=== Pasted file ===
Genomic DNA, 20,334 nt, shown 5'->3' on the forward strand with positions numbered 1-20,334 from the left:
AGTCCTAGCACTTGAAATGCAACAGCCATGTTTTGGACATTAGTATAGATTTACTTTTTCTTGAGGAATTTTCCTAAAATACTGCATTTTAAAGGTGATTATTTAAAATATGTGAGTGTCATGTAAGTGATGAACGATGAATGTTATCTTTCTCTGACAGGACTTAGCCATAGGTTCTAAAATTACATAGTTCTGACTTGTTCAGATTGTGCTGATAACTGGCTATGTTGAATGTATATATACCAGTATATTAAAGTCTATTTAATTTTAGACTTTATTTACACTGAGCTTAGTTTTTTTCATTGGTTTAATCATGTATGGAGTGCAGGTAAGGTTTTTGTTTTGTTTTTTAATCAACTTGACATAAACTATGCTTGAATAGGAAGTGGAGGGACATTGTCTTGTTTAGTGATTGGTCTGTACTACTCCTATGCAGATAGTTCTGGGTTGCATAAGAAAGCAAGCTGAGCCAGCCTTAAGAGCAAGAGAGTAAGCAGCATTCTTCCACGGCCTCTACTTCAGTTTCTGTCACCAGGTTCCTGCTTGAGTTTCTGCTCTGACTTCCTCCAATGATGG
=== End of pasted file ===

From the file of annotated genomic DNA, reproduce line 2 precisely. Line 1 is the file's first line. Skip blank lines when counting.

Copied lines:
AGTCCTAGCACTTGAAATGCAACAGCCATGTTTTGGACATTAGTATAGATTTACTTTTTCTTGAGGAATTTTCCTAAAATACTGCATTTTAAAGGTGATTATTTAAAATATGTGAGTGTCATGTAAGTGATGAACGATGAATGTTATCTTTCTCTGACAGGACTTAGCCATAGGTTCTAAAATTACATAGTTCTGACTTGTTCAGATTGTGCTGATAACTGGCTATGTTGAATGTATATATACCAGTATATTAAAGTCTATTTAATTTTAGACTTTATTTACACTGAGCTTAGTTTTTTTCATTGGTTTAATCATGTATGGAGTGCAGGTAAGGTTTTTGTTTTGTTTTTTAATCAACTTGACATAAACTATGCTTGAATAGGAAGTGGAGGGACATTGTCTTGTTTAGTGATTGGTCTGTACTACTCCTATGCAGATAGTTCTGGGTTGCATAAGAAAGCAAGCTGAGCCAGCCTTAAGAGCAAGAGAGTAAGCAGCATTCTTCCACGGCCTCTACTTCAGTTTCTGTCACCAGGTTCCTGCTTGAGTTTCTGCTCTGACTTCCTCCAATGATGG